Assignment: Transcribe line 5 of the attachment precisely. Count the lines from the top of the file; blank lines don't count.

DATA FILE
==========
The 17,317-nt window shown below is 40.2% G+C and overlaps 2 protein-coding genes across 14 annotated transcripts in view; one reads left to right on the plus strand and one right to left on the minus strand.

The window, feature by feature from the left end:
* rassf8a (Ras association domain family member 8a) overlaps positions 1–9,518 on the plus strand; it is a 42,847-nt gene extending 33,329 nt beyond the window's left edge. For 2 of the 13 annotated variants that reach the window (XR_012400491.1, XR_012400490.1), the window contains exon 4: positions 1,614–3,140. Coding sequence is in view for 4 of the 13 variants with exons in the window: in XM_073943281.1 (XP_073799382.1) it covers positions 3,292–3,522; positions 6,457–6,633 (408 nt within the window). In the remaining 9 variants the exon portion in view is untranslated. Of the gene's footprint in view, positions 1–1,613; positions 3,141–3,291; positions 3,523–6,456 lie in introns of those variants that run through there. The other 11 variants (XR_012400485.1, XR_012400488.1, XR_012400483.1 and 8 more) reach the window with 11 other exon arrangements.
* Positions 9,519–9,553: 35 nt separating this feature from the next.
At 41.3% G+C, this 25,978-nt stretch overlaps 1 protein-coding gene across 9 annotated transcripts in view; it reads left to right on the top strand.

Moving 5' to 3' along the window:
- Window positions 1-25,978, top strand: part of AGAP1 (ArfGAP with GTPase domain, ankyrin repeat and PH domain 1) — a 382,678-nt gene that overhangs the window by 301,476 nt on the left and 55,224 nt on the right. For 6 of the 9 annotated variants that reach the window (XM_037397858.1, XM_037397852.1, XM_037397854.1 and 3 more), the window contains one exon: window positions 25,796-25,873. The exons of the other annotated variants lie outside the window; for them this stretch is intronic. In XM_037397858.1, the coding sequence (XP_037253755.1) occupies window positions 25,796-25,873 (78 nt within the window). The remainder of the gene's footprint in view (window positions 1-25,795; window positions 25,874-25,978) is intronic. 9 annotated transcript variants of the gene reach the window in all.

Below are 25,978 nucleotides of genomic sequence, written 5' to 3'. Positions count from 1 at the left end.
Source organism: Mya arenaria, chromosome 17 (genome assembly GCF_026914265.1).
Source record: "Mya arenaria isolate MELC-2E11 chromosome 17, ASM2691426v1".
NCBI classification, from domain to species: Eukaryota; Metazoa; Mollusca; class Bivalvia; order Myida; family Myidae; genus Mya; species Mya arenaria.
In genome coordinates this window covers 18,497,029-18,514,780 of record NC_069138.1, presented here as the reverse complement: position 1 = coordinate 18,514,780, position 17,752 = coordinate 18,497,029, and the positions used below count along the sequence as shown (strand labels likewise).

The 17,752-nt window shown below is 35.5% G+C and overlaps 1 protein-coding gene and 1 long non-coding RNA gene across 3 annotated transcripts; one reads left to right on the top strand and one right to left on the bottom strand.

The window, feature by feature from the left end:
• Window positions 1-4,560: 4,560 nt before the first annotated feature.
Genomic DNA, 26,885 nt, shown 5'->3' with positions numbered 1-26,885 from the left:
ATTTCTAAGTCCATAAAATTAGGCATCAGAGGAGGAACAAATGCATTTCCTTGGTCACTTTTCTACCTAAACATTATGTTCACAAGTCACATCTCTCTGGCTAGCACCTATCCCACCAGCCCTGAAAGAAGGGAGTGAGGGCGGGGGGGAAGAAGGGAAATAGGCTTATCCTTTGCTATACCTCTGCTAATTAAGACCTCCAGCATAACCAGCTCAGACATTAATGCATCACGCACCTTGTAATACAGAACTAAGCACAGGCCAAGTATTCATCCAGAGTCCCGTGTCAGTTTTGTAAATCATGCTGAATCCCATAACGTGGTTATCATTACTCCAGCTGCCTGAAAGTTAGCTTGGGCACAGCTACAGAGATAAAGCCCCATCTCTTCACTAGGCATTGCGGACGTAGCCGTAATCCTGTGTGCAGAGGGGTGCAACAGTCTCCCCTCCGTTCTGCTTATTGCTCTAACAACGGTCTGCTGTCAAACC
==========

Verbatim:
At 41.3% G+C, this 25,978-nt stretch overlaps 1 protein-coding gene across 9 annotated transcripts in view; it reads left to right on the top strand.